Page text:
Kesha to headline Dan Reynolds' LGBTQ festival LOVELOUD

This combination photo shows musicians Kesha, left, and Dan Reynolds of Imagine Dragons. Kesha will headline the LOVELOUD Festival, the LGBTQ+ event founded by Reynolds. The festival will be held on June 29, 2019, at the USANA Amphitheatre in West Valley City, Utah. (AP Photo)

NEW YORK (AP) — Kesha wants you to bring as much glitter as possible and sport the brightest colors of the rainbow when she visits Utah in June to headline the LOVELOUD Festival, the LGBTQ+ event founded by Imagine Dragons' frontman Dan Reynolds.

And if you're "skeptical or don't understand the LGBTQ community," Kesha invites you to attend to help change your perception.

"Please come and let me know if you don't have the best time ever at this show because it's going to be such a celebration of love. I think it's going to be pretty undeniable to be sitting in an arena full of love, and not feel how beautiful of a feeling it is," Kesha said in a recent interview with The Associated Press.

Others set to perform June 29 at the USANA Amphitheatre in West Valley City, Utah, include Martin Garrix, Tegan & Sara, Laura Jane Grace, Daya, K. Flay, Grouplove, PVRIS and Reynolds, who is a member of The Church of Jesus Christ of Latter-day Saints, widely known as the Mormon church. Reynolds, who has been an ally to the LGBTQ community for years, launched LOVELOUD as a safe space for LGBTQ+ youth to feel love and accepted, and to have an open dialogue about teen suicides in the LGBTQ+ community.

Last year's festival featured Apple CEO Tim Cook and raised $1 million dollars for organizations like The Trevor Project, GLAAD and the Human Rights Campaign. It has set the same goal this year.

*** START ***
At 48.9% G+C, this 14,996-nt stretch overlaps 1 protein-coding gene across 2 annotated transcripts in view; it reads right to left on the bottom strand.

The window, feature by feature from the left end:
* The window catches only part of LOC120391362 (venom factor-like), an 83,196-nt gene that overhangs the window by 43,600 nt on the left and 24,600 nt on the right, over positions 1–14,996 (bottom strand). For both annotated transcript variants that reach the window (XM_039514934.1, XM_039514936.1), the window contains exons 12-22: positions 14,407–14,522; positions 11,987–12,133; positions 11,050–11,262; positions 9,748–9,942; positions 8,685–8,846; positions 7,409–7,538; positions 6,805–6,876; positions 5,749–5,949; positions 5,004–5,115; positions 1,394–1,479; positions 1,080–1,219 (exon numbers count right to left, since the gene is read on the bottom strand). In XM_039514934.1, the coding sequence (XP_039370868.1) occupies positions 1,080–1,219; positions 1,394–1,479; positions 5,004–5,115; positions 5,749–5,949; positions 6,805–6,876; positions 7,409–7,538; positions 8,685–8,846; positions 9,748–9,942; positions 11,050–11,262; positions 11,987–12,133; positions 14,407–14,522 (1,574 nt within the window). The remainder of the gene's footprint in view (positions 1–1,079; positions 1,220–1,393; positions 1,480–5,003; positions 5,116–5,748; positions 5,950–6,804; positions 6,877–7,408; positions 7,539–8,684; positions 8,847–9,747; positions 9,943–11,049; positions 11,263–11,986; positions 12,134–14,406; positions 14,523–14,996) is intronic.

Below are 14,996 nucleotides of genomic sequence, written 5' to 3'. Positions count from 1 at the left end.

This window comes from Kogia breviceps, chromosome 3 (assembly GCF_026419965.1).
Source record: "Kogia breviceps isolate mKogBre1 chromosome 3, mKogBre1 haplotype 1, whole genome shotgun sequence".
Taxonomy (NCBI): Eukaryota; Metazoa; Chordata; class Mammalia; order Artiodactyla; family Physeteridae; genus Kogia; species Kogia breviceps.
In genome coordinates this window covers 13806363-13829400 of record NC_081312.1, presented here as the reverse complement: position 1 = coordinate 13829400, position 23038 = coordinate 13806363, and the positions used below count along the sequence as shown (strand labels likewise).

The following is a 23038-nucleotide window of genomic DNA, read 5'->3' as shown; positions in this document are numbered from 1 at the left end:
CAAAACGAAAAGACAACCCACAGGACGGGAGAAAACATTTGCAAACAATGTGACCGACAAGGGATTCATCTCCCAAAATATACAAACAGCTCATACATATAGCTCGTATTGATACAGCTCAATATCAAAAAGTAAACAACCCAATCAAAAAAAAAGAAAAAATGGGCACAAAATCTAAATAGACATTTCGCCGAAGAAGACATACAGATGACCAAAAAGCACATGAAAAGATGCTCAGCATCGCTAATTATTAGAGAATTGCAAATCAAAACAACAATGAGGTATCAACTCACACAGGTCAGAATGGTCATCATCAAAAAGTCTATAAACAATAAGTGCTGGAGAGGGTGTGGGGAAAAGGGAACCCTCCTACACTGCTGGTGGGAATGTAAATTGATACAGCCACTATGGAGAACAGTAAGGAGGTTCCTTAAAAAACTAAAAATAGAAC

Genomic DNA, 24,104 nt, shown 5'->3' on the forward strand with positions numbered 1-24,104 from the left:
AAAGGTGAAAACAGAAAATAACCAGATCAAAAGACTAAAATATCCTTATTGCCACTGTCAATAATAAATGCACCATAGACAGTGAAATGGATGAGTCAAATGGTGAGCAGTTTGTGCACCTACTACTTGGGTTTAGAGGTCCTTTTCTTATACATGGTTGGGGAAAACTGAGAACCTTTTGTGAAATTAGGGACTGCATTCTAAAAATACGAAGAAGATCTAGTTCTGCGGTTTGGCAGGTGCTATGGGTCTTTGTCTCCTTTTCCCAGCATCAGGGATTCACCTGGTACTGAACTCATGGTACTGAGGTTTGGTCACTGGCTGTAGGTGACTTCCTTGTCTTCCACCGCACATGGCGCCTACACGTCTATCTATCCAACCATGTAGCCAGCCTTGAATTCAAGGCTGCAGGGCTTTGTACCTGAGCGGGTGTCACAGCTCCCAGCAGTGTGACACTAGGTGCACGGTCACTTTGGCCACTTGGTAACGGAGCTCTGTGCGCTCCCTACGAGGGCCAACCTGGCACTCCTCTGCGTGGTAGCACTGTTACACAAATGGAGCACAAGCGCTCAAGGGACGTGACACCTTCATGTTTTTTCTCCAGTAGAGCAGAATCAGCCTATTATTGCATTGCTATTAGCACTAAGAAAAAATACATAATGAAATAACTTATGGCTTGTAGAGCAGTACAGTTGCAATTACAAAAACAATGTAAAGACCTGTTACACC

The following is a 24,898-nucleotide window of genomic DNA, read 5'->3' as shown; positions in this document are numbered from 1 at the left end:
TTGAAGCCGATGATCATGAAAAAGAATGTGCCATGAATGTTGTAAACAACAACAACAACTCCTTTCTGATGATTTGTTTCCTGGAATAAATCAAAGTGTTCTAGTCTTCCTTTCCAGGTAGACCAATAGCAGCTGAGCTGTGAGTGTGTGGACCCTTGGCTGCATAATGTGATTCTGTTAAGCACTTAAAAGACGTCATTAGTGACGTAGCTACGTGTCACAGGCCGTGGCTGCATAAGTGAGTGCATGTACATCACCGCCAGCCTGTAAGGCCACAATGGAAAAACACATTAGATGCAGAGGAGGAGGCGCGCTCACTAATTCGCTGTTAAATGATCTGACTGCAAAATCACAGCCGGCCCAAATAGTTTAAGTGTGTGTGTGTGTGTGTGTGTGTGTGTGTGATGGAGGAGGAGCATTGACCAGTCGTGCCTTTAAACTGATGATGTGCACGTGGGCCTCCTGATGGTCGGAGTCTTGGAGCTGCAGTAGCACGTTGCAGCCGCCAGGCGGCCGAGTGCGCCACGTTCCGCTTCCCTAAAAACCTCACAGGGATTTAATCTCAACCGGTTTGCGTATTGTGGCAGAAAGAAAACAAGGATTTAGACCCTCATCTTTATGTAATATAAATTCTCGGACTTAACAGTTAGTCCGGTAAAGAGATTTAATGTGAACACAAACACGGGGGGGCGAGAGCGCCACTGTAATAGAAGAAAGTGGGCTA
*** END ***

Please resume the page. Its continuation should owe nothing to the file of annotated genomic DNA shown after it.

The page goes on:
"To have a festival that essentially is a gay rights festival and have people from the faith community come out (and) people from the political realm come out ... just shows that communities and people that society thinks are on very different sides of the page can come together," Reynolds said. "It was the far left, the far right. It was religious and non-(religious) all coming to the table and saying, 'What can we do to fix this problem?'"

In his 2018 HBO documentary, "Believer," Reynolds showed Latter-day Saint leaders that opposition to same-sex relationships is damaging the self-worth of gay, lesbian and transgender kids. Reynolds, 31, said the festival's goal is to "destigmatize what it means to be LGBTQ especially in these orthodox communities."

"I think with each passing year, we feel like we're making headway; just making it such a conversation in so many homes that it becomes a non-conversation. That's the goal obviously, ultimately, so kids don't have to come out. Kids don't feel like it's this grand, scary thing in front of them," he added.

Kesha, 32, said that growing up in Nashville, Tennessee, she had a "hard time with religion and what it meant in conjunction with LGBTQ rights."

"I think it can be confusing," Kesha said. "I just want people to know that whichever side you're on of the conversation to try to approach it delicately because there are people who just need to feel heard and want to feel safe and OK. That's a huge part of why I want to do this festival. Everyone deserves to be who they are, and to be proud of who they are."

Tickets for LOVELOUD, in its third year, go on sale Friday. The festival will be live streamed on AT&T's social media platforms.

Another reason Kesha is excited to headline the event is to honor gay fans who have supported her since she became a chart-topping success in 2010 and rallied behind her when she alleged she was sexually assaulted by her producer Dr. Luke, who has denied the allegations.

"I truly believe that I would not have a career without the support of (the LGBTQ+ community)," she said. "(It's) a community that I feel like I've been a part of growing up. I still don't really know what I would identify my sexuality as exactly, (but) it's always been a safe place for me in the LGBTQ community."

Reynolds said it's important for him to use his privilege and platform to speak out for others.

"I've been given a lot; incredibly privileged even at a young age. I grew up a white man in a middle-class family in Las Vegas. Now, the band is extremely successful and I sing for it. With that comes responsibility and comes the recurring question in my mind, which is, 'What are you doing with that platform?'" he said. "My goal is to bring to (people) some joy and happiness but also conversations and to make them think and question, and for us to progress as a culture. I think that the way to do that is to have events like this."



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